Bangalore based eGovernments Foundation was started in February this year by Nandan Nilekani (CEO, Infosys Technologies Ltd) & Srikanth Nadhamuni with a goal of creating an eGovernance system that would enable ULBs (Urban Local Bodies) to better their delivery of services to their citizens. The technology non-profit describes itself on its website as "a social startup with IT professionals and 'investors' who are looking for a huge return on investment not in terms of money but in terms of the positive change towards better governance in India."

This month, less than a year later, the Chief Minister of Karnataka is launching new systems for Bangalore's muncipal government as well as the local govt. of Byatrayanapura, a township north of Bangalore. Amongst the enhancements completed by the eGovernments Foundation for this launch are electronic property tax payments and birth and death certificate processing. These systems are being offering free of cost to Karnataka's local governments.

Nandan Nilekani has personally funded much of the development work and infrastructure of the eGovernments Foundation. Srikanth Nadhamuni is the Managing Trustee and has a track record spanning 14 years in Silicon valley, California. He has built technology solutions at companies such as Sun Microsystems, Intel, Silicon Graphics, WebMD and his own startup GlobeTrades. Based at Bangalore, Nadhamuni has also worked with NGOs in India extensively over this period. The non-profit works with a full time staff of engineers and has several volunteer projects open as well.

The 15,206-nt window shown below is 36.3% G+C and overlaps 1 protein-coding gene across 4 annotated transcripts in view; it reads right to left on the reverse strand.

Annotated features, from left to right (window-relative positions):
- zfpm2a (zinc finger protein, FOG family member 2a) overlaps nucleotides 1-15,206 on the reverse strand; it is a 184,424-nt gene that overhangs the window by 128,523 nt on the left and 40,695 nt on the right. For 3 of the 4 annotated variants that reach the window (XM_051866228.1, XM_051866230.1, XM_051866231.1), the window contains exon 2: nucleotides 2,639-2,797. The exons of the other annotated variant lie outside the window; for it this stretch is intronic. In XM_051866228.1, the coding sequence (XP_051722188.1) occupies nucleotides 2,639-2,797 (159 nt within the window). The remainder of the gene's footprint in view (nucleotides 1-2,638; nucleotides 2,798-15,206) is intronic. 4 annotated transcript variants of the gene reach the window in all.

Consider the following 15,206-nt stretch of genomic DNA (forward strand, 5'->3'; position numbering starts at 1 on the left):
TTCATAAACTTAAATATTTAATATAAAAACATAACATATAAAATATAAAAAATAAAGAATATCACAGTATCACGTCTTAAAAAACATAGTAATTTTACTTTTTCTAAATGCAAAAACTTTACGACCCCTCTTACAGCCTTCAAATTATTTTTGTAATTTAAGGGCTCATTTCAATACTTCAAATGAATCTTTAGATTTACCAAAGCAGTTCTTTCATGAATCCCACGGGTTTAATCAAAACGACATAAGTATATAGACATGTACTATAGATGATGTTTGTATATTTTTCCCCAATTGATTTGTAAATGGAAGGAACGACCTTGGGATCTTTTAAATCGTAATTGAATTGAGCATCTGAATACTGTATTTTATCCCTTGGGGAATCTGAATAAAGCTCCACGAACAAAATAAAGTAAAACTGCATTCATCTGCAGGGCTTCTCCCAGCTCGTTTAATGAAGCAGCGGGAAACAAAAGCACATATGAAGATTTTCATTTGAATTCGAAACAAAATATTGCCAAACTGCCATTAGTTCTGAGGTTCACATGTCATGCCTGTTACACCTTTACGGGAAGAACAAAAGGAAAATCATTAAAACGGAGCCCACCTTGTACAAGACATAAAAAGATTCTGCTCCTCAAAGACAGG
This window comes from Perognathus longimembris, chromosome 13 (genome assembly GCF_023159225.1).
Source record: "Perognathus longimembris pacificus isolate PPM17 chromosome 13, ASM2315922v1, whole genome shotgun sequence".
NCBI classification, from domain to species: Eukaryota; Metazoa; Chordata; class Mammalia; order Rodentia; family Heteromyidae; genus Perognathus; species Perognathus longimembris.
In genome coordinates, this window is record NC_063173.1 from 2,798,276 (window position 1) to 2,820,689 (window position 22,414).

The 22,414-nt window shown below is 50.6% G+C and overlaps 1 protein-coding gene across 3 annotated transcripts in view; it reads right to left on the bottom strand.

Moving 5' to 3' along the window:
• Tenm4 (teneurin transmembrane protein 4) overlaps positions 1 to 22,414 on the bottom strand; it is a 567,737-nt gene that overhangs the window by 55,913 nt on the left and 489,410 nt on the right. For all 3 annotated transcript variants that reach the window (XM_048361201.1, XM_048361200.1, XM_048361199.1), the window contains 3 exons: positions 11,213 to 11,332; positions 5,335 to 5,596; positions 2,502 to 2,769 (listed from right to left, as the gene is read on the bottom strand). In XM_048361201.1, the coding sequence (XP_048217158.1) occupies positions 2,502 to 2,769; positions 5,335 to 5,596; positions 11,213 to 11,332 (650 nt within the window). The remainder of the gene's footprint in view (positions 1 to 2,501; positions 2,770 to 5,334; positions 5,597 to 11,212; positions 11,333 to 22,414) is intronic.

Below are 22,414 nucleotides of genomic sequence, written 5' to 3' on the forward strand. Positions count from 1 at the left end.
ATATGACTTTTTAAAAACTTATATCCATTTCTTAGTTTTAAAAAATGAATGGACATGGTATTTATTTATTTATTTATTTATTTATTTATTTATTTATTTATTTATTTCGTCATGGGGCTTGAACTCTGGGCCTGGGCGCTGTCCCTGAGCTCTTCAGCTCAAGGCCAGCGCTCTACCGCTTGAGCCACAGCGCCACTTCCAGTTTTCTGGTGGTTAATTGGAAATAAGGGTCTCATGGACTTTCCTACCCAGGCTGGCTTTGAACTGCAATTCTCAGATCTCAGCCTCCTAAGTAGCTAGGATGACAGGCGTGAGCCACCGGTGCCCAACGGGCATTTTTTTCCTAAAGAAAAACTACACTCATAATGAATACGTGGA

India Together caught up with Srikanth Nadhamuni briefly on the organization's plans and directions.

What are the gains that Karnataka's citizens are going to see that they otherwise might not?

Photo courtesy, Karnataka’s cities and towns will see better governance from their urban local bodies such as municipal corporations. This directly translates to smoother delivery of services to the citizens with lesser hassles in these cities. In specific they will see:

a) Simpler Property Tax payment with no harassment and improved revenue collection towards better city infrastructure.
b) Better accountability of the money coming in and leaving the city corporation or municipalities.
c) Ability to register complaints online or offline and track the complaint until it is resolved.
d) Ability to get a Birth/Death certificate in a matter of minutes from the city or over post.
e) 18 of the 42 cities will also have a GIS(Geographic Information System) with accurate maps of the City, that will be the basis of better city planning and governance.

Tell us a little bit about the areas your group has covered since you commenced work in February this year. You have scaled the operation state-wide.

We started with the Bangalore Mahanagara Palike (Bangalore City Corporation) and developed a Property Tax system for its revenue department. In the process we computerized the 5.24 lakh properties in the assessment books and about 12 lakhs payment records. We also built a Public Grievance and Redressal system and a Birth/Death registration and certification module.

Vist, the new website of the Byatrayanapura township.
We also developed in parallel a GIS (Geographical Information System) solution to map our cities and link it to the Property Tax MIS (Management Information System) module. The GIS can also be used for other planning and administration applications. This has been deployed at Byatrayanapura, a township (the elected body is a city municipal council or CMC) north of Bangalore. Visit to see what we have done. With the above 2 experiences under our belt, we worked with the Urban Development Dept. of the Govt. of Karnataka to design the Nirmala Nagara program for implementation of MIS/GIS systems across state.